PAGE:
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Thursday 17 Aug 2017 | 15:42 | SYDNEY
Thursday 17 Aug 2017 | 15:42 | SYDNEY

Reader riposte: Why disarm?



7 September 2009 13:28

Robyn Lim responds to Martine Letts' post on nuclear disarmament (a comment from me follows):

The answer to the question of whether we (and the Japanese) continue to 'need' nuclear protection is that nuclear weapons 'work' all the time, deterring would-be aggressors and reassuring allies. True, no alliance is a guarantee of support in all circumstances. But for us, the main value of ANZUS is that any potentially hostile power has to calculate what the US reaction might be.  

That makes it harder, for example, for China — a regime run by a bunch of thugs — to blackmail us. And looking the behaviour of the Chinese now, while they are relatively weak, we need to think about what they might be like if  they become much stronger.

Perhaps what we and the Japanese need to worry about most is whether the ageing US nuclear weapons arsenal remains both safe and effective, since Congress has refused to fund much-needed modernization.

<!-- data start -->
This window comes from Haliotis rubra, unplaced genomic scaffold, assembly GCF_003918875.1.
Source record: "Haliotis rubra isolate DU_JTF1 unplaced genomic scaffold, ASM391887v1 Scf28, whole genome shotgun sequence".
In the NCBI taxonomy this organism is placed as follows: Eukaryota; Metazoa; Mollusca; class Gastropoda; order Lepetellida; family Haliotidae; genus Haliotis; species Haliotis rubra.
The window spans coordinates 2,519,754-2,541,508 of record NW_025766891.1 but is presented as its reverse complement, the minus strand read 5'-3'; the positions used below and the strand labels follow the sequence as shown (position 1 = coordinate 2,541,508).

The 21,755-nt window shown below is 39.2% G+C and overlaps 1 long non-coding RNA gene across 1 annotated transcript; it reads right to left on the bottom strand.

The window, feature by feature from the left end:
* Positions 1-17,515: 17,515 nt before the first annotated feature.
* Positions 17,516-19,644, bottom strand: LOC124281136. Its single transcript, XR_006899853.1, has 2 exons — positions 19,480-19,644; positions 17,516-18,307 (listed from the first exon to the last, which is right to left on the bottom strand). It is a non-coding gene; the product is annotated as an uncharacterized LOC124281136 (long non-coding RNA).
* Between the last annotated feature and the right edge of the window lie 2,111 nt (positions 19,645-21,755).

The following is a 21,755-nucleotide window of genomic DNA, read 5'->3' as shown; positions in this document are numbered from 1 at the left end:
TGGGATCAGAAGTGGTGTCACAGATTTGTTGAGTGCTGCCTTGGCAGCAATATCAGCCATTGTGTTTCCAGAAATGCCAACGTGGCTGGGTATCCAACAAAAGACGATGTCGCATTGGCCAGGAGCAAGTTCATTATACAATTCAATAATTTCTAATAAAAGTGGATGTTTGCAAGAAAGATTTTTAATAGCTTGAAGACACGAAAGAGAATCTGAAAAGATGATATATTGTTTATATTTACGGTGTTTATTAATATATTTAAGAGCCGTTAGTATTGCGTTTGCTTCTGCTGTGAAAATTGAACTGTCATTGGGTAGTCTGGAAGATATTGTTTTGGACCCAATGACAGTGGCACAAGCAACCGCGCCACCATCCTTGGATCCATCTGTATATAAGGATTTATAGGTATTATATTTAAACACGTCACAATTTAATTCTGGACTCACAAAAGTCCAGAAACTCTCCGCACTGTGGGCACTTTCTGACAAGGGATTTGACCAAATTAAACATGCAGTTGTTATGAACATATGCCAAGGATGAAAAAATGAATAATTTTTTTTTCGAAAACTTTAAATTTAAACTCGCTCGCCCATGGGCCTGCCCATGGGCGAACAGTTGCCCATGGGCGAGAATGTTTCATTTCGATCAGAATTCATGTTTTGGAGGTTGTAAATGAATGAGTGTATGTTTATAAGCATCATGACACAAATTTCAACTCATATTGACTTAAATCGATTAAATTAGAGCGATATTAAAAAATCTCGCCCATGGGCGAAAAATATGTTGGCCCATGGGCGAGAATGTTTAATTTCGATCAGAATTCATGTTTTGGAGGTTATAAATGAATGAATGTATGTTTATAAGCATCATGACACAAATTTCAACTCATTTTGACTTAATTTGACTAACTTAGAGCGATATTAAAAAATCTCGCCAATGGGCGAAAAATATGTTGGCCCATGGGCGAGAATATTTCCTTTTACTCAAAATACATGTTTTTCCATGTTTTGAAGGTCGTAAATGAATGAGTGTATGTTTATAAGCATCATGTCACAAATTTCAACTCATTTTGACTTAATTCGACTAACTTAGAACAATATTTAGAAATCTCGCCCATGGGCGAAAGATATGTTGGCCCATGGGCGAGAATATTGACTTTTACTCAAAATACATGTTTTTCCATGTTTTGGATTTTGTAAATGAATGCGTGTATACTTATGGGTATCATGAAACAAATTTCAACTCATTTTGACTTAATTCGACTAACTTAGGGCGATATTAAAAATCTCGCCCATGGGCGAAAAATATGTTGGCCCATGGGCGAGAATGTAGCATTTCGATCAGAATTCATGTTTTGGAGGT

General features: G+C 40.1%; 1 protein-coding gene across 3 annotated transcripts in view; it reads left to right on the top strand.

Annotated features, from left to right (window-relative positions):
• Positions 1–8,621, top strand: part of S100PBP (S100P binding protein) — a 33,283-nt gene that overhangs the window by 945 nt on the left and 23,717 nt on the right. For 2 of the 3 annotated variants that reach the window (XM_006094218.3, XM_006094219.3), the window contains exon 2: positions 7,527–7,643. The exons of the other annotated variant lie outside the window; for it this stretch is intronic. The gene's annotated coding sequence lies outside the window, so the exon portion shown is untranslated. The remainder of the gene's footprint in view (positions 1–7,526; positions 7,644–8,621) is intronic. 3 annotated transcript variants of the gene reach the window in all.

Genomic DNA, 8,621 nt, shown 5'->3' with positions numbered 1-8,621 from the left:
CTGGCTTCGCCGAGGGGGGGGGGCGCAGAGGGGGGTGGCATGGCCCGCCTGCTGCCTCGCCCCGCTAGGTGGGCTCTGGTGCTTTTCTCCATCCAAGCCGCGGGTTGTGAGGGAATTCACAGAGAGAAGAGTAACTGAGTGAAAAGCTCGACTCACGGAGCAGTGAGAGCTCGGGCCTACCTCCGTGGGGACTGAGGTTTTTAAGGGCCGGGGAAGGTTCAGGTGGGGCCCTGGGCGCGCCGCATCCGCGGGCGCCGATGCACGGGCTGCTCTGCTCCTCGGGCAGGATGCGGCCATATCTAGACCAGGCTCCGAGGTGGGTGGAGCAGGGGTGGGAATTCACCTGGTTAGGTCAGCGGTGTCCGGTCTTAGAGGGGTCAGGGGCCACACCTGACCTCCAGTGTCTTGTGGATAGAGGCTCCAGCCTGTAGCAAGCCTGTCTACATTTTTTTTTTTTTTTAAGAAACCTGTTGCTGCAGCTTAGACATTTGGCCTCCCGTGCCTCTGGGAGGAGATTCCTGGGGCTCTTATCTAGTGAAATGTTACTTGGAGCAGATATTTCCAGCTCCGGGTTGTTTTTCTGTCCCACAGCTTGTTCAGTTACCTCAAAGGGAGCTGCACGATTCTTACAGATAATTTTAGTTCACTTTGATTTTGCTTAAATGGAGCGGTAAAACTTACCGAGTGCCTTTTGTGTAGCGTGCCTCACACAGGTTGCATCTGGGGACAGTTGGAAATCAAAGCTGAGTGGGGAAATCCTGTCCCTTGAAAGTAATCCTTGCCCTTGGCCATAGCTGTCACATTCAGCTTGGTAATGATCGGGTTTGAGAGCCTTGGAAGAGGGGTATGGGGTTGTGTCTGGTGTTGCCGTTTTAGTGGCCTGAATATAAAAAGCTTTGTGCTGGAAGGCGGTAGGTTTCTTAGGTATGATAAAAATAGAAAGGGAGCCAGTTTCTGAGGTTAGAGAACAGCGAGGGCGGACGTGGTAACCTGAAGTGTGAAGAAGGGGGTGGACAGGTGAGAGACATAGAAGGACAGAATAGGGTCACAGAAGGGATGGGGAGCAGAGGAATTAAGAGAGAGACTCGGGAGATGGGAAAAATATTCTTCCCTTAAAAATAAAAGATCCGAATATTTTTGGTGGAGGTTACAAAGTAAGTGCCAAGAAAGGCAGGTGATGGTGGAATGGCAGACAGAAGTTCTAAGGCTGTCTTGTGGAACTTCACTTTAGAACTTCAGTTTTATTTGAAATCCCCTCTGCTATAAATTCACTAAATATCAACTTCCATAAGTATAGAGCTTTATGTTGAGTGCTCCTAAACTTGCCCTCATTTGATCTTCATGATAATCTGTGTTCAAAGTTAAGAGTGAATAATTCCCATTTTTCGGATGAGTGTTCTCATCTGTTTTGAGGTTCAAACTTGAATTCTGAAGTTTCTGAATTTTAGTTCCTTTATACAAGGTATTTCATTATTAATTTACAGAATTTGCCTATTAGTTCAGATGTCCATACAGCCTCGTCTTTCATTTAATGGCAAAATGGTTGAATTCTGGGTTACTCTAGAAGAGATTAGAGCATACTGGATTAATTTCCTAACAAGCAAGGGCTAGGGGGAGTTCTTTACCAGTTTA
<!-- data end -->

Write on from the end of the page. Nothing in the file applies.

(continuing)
Australia (and Japan) have been having their cake and eating it on this issue for a long time. After our outraged reaction to India's 1998 nuclear test, the Indians pointed to our hypocrisy. No doubt, others will too. (Note that India has never signed the NPT.)

The idea of a 'nuclear-free world' is a pipedream. A potentially dangerous one too. Ask when was a nuclear weapon last used. Ask when was the last great power war.

One quibble: the US alliance certainly makes it harder for hostile governments to blackmail Australia, but given America's substantial non-nuclear military capabilities, wouldn't that still be the case in a nuclear-free world?

That's purely an academic objection, really, since Robyn is probably right that a nuclear-free world is a pipedream. But we've seen major reductions in stockpiles since the end of the Cold War (and even before then; the US stockpile hit its peak in the 1960s), so clearly reductions are possible. And since the existence of so many nuclear weapons poses a unique threat to human life, it seems like a pretty sensible bit of risk management to reduce stockpiles to at least the point at which human civilization could survive a full-scale nuclear war.

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